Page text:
From Nashville I moved to California where speed limits are posted but not adhered to. You are either driving zero or close to 100. Everyone in California has a car or two and they take both of them wherever they go. And Southern Californians freak out with weather elements. No side street is safe during rain as everyone exits the interstate and uses side roads. You can’t get to the interstate, so my five mile commute took 45 minutes. Entrance ramps in California are like rocket launches. You start down it and look to the interstate to see how fast everyone is going, usually close to 100, but on most entrance ramps they have installed stoplights. Geez, you want me to drag race my way onto the 405 only to come to a screeching halt within a mile because everyone is rubbernecking at a tire change. To top it all off, I once got a speeding ticket and had to go to driving school, again. This time my $220 ticket was reduced to $180 with no points and I had to listen to a comedian talk about driving all day. I haven’t’ seen him on TV or any reality series, so I assume he’s a hit at the driving school. Oh, and my insurance increased when I moved to Socal. My agent says there are “more expensive cars to run into here.”

From California to Indiana. Backwoods hoosiers. Prefer not to relive time spent in this state. No wrecks, no tickets but driving in adverse weather. Then I moved to driving hell. Michigan. This state is known for making cars and everyone drives like every car is expendable. The “indestructible drivers” I call them. My first entrance into Detroit city limits and I’m forced off the road and down and exit by some jerk who wouldn’t release his portion of the road to me. So I ended up lost in the middle of the night in downtown Detroit. Not where a young, white country boy should be hanging out at midnight. Weaving my way back to the interstate I finally made my destination. That one encounter should of informed me that I was making a bad decision to move here. More were to come.
Being run off the road is a walk in the park when compared to being run over at a stoplight. Upon reading all of the witness’s police reports which were in great detail and many paragraphs such as “the Ford F-150 veered out of his lane and charged the changing signal as the hapless Honda began its left hand turn” and continued. Then I read my report to the policeman. “A big Ford truck ran over me at a stoplight.”
Good thing I wasn’t mowing, I guess, but I would of helped to of had coach there screaming “Stowers!” But I survived with eight staples and windshield glass imbedded in my head and some pocket change from the insurance company to cover the loss of my 1982 Honda with 240,000 miles on it. I think I bought a fancy cup of coffee with it and still couldn’t cover the tip.

So when it comes to driving, I long for the days of large circles in my grandfather’s yard where the only problems were the magnolia trees and what to spend my five bucks on.

Wednesday, June 23, 2004


June 17, 2004

Ramblin’, ramblin’ round, I’m a ramblin’ guy…..

To quote on of my favorite southern “poets”, Alan Jackson, “where I come from it’s cornbread and chicken,” yes, it is, Alan — and leftovers. Everybody’s got some, whether they’re fried up or not. But where the heck do they go? Gotta put ‘em in something and get ‘em in the fridge or freezer.

Which brings me to my topic du jour. Tupperware. Everybody’s got some of that too, no matter where you come from and they get filled with cornbread and chicken and hot tamales and pizza spaghetti (never had any, but I hear it’s mighty tasty), or just plug in your own regional favorite leftover. So, we all reach for the best size Tupperware container amongst the ever-growing throng of plastic dishware hiding in our cabinets. Which brings up another pet peeve, every time I open that cabinet, half of everything falls out, then I throw it back in and slam the door quickly only to remember why I opened it in the first place. Gotta save some leftovers. So it’s lather, rinse, repeat on the falling out and slamming until I find what I think is the right combination of lid and bowl.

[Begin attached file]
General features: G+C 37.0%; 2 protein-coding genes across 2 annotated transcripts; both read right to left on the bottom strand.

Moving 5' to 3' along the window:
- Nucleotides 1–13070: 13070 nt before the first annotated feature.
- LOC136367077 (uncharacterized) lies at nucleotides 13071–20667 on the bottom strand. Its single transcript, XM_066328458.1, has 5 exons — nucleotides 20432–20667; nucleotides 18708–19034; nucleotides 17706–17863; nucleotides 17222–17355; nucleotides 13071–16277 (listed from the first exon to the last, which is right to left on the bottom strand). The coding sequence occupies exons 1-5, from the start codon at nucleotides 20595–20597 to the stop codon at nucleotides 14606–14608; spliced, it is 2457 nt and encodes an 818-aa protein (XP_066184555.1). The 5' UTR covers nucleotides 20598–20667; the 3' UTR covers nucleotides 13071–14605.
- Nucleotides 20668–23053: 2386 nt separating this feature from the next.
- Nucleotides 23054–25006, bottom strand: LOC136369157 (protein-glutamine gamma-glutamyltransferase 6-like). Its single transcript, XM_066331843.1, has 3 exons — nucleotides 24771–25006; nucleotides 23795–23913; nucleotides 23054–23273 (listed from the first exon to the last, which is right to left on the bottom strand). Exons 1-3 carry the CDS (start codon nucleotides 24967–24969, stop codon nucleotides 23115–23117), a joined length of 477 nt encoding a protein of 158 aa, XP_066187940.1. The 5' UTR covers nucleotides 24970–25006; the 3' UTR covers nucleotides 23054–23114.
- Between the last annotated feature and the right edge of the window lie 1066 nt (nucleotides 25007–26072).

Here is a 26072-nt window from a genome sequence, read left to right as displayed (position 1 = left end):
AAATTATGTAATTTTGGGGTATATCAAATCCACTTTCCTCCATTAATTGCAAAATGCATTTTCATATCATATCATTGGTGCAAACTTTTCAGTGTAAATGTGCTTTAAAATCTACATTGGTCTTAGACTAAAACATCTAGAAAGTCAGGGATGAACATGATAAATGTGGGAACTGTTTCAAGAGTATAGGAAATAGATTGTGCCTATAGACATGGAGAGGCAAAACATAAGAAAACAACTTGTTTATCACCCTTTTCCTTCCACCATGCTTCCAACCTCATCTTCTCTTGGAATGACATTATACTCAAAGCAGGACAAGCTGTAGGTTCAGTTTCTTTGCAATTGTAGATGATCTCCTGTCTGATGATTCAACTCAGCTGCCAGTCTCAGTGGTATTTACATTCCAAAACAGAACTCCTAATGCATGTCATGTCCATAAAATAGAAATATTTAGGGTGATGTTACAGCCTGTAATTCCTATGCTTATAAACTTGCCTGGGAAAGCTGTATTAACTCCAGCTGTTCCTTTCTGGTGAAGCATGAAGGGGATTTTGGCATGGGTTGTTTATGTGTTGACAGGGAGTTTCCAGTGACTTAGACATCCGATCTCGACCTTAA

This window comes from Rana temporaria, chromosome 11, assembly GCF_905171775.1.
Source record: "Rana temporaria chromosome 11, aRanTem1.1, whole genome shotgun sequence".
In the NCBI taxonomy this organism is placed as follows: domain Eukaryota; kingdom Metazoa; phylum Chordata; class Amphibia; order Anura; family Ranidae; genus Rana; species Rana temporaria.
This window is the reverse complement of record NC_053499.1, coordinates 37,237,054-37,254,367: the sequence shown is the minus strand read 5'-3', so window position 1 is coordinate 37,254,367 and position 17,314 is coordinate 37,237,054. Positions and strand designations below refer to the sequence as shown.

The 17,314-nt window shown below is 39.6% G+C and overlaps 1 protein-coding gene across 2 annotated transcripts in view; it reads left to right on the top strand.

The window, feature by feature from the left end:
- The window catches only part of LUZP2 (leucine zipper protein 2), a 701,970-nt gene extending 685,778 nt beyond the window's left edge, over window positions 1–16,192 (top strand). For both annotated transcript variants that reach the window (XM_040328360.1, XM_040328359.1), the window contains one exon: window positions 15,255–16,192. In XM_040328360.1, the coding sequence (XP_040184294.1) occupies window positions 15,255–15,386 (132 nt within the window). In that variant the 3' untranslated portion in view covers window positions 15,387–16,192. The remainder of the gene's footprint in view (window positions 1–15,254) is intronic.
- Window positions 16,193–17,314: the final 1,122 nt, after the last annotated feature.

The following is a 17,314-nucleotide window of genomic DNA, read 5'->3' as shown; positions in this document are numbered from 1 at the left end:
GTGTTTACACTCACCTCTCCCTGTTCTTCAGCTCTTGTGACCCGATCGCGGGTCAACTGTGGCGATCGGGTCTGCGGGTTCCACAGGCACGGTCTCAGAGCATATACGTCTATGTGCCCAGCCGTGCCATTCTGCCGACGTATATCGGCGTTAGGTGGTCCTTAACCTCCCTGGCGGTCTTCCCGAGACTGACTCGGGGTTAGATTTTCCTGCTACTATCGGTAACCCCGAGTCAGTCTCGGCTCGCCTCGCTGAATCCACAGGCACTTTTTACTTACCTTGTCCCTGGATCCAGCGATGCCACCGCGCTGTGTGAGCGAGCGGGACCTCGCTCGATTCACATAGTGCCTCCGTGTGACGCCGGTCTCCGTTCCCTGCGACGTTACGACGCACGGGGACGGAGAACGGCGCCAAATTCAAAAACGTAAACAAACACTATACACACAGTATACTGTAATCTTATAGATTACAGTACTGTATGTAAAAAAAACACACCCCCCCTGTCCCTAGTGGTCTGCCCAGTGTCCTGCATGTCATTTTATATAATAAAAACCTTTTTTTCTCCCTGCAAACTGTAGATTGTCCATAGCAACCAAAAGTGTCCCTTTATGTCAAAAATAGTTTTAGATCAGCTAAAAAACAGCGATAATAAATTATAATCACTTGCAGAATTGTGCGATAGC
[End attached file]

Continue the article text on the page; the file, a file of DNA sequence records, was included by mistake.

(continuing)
Now, some ingenious engineer hidden deep within the confines of Tupperware headquarters is about to start worrying and sweating. I’ve figured him out. With some help from my crack-pot staff of research assistants, the Tupperware cult is about to be exposed, broken open and put back together in a sensible manner. But please, no burping.

You see, this ingenious, element-chart reading, horn-rimmed glasses, pocket-protector wearing scientist came up with an idea a long time ago. Make the Tupperware lids out of a different material than the actual bowl or container it matches. But here’s the catch, make that lid material susceptible to heat. So when it gets hot, it shrinks. It doesn't’t take much heat, just a little and whala, you’ve got a pantry full of Tupperware bowls and lids that are just a teeny tiny bit too little and refuse to align and ever be burped again. So what does that make you do? Buy more Tupperware of course. A billion-dollar scam I’ve uncovered, hope I don’t get Hoffa’d and end up missing but keep an eye out for me in someone’s freezer in a misfitting Tupperware container.

But my crack-pot staff has come up with a remedy for this situation. It won’t help your leftovers, but it will help your love life. So invest in some good freezer bags with a Ziploc seal for your extra food and get ready for the Tupperware solution to love.

Guys, take all of your bowls and throw them away. They all have chili and spaghetti stains and came from your mom’s abundance of Tupperware anyway. Now gather your lids, or maybe just your favorite one, and head to the nearest bar. Ladies, take all of these misfitting lids and dump them in the trash. They probably have freezer tape on them with notes like “pinto beans 3/94” and “property of Thad. Herring” or something. Now gather all those bowls, or maybe just one, your favorite one, and head down to that same meeting place. Once you are there, just find the person whose lid fits your bowl or vice versa. Enough of those dimly lit, alcohol-hazed, meeting adventures. Now you can just meet the man or woman of your dreams and have at least one container that actually fits together. You can put your wedding cake in it or some pizza spaghetti and live happily ever after. That is until you get invited to another Tupperware party.